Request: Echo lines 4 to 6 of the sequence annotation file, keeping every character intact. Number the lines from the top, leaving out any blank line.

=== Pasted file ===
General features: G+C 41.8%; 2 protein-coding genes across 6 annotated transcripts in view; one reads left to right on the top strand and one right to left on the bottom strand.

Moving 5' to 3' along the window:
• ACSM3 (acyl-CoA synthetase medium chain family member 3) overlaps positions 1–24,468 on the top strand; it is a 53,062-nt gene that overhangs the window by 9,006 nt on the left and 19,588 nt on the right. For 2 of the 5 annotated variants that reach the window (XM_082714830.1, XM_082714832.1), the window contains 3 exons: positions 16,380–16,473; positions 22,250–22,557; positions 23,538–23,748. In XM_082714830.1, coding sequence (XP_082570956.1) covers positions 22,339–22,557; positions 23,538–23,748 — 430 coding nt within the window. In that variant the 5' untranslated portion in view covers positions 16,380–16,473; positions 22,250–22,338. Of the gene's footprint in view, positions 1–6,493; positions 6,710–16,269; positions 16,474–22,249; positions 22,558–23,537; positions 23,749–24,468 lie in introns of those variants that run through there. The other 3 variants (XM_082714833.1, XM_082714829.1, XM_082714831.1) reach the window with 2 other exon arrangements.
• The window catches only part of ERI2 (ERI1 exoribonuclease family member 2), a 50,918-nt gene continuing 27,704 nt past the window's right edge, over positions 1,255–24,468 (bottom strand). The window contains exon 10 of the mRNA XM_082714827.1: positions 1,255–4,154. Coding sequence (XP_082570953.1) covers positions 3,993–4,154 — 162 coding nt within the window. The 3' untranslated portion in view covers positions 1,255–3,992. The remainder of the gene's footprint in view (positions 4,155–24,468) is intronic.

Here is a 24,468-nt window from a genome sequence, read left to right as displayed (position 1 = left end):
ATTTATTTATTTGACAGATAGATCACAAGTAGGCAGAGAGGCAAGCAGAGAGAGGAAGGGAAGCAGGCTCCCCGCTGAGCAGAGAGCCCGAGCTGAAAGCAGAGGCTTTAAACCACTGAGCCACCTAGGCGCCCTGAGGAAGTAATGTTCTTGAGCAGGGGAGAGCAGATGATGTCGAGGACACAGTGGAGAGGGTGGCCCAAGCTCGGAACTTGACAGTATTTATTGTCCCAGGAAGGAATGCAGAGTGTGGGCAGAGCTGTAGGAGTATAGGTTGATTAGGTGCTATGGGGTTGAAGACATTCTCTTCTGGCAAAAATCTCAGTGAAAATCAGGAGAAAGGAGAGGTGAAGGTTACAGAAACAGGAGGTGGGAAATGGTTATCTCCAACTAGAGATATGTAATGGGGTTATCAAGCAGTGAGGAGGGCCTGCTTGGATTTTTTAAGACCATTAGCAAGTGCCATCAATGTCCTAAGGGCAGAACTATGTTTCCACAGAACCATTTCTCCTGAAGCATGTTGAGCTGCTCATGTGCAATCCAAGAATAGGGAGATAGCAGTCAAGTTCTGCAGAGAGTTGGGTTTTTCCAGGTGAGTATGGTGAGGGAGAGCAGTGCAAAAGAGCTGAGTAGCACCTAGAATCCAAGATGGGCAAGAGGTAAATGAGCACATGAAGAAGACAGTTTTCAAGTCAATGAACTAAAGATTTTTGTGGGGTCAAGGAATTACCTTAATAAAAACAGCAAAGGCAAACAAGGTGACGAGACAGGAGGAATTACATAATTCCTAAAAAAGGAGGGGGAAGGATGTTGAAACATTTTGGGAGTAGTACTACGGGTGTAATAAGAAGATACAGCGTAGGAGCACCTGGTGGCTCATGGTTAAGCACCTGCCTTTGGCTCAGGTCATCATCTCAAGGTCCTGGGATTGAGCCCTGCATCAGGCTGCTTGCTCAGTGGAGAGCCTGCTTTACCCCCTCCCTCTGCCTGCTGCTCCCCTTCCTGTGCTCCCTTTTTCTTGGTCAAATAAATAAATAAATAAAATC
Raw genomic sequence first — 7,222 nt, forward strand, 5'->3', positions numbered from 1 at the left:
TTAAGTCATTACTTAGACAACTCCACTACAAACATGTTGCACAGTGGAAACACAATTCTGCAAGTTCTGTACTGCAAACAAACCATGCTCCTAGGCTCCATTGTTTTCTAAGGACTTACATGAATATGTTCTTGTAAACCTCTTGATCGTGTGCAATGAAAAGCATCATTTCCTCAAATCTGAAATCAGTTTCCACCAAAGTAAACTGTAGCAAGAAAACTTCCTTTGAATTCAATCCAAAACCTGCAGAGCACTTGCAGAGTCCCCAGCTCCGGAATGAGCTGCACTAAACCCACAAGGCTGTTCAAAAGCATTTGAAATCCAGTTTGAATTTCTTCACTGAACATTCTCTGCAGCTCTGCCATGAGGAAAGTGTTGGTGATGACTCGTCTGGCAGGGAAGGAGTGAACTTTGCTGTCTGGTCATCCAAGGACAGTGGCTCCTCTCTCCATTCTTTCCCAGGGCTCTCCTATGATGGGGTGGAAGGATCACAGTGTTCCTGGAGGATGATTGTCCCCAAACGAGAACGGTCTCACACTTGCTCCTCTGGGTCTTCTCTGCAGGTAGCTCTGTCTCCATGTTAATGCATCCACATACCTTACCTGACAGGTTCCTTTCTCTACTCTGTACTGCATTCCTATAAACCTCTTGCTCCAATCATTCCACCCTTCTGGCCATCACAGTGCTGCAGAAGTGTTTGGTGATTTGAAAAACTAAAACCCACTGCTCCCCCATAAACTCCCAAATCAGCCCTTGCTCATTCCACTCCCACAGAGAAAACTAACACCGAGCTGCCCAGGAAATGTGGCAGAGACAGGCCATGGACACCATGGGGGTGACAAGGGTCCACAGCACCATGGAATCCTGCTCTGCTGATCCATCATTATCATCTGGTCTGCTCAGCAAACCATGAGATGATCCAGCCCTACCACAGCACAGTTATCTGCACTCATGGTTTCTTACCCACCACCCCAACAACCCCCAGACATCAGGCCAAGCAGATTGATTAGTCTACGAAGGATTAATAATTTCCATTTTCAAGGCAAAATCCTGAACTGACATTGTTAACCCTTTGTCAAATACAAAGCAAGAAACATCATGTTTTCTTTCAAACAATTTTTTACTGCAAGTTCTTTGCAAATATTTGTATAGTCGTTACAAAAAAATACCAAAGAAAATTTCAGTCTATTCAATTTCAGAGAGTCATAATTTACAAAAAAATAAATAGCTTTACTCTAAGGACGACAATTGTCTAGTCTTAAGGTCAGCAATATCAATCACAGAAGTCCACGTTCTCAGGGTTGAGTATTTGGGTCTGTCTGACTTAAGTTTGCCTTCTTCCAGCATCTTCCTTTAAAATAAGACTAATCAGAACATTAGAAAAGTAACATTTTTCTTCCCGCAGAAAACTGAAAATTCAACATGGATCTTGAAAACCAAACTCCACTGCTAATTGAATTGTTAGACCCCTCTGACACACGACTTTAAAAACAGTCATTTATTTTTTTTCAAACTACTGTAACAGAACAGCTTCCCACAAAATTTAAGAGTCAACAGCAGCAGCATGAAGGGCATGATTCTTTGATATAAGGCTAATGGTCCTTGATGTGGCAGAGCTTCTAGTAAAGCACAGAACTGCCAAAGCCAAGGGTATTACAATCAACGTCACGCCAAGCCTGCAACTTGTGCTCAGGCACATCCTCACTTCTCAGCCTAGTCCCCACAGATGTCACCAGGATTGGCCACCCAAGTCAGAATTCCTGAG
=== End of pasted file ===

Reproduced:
• The window catches only part of ERI2 (ERI1 exoribonuclease family member 2), a 50,918-nt gene continuing 27,704 nt past the window's right edge, over positions 1,255–24,468 (bottom strand). The window contains exon 10 of the mRNA XM_082714827.1: positions 1,255–4,154. Coding sequence (XP_082570953.1) covers positions 3,993–4,154 — 162 coding nt within the window. The 3' untranslated portion in view covers positions 1,255–3,992. The remainder of the gene's footprint in view (positions 4,155–24,468) is intronic.

Here is a 24,468-nt window from a genome sequence, read left to right as displayed (position 1 = left end):
ATTTATTTATTTGACAGATAGATCACAAGTAGGCAGAGAGGCAAGCAGAGAGAGGAAGGGAAGCAGGCTCCCCGCTGAGCAGAGAGCCCGAGCTGAAAGCAGAGGCTTTAAACCACTGAGCCACCTAGGCGCCCTGAGGAAGTAATGTTCTTGAGCAGGGGAGAGCAGATGATGTCGAGGACACAGTGGAGAGGGTGGCCCAAGCTCGGAACTTGACAGTATTTATTGTCCCAGGAAGGAATGCAGAGTGTGGGCAGAGCTGTAGGAGTATAGGTTGATTAGGTGCTATGGGGTTGAAGACATTCTCTTCTGGCAAAAATCTCAGTGAAAATCAGGAGAAAGGAGAGGTGAAGGTTACAGAAACAGGAGGTGGGAAATGGTTATCTCCAACTAGAGATATGTAATGGGGTTATCAAGCAGTGAGGAGGGCCTGCTTGGATTTTTTAAGACCATTAGCAAGTGCCATCAATGTCCTAAGGGCAGAACTATGTTTCCACAGAACCATTTCTCCTGAAGCATGTTGAGCTGCTCATGTGCAATCCAAGAATAGGGAGATAGCAGTCAAGTTCTGCAGAGAGTTGGGTTTTTCCAGGTGAGTATGGTGAGGGAGAGCAGTGCAAAAGAGCTGAGTAGCACCTAGAATCCAAGATGGGCAAGAGGTAAATGAGCACATGAAGAAGACAGTTTTCAAGTCAATGAACTAAAGATTTTTGTGGGGTCAAGGAATTACCTTAATAAAAACAGCAAAGGCAAACAAGGTGACGAGACAGGAGGAATTACATAATTCCTAAAAAAGGAGGGGGAAGGATGTTGAAACATTTTGGGAGTAGTACTACGGGTGTAATAAGAAGATACAGCGTAGGAGCACCTGGTGGCTCATGGTTAAGCACCTGCCTTTGGCTCAGGTCATCATCTCAAGGTCCTGGGATTGAGCCCTGCATCAGGCTGCTTGCTCAGTGGAGAGCCTGCTTTACCCCCTCCCTCTGCCTGCTGCTCCCCTTCCTGTGCTCCCTTTTTCTTGGTCAAATAAATAAATAAATAAAATC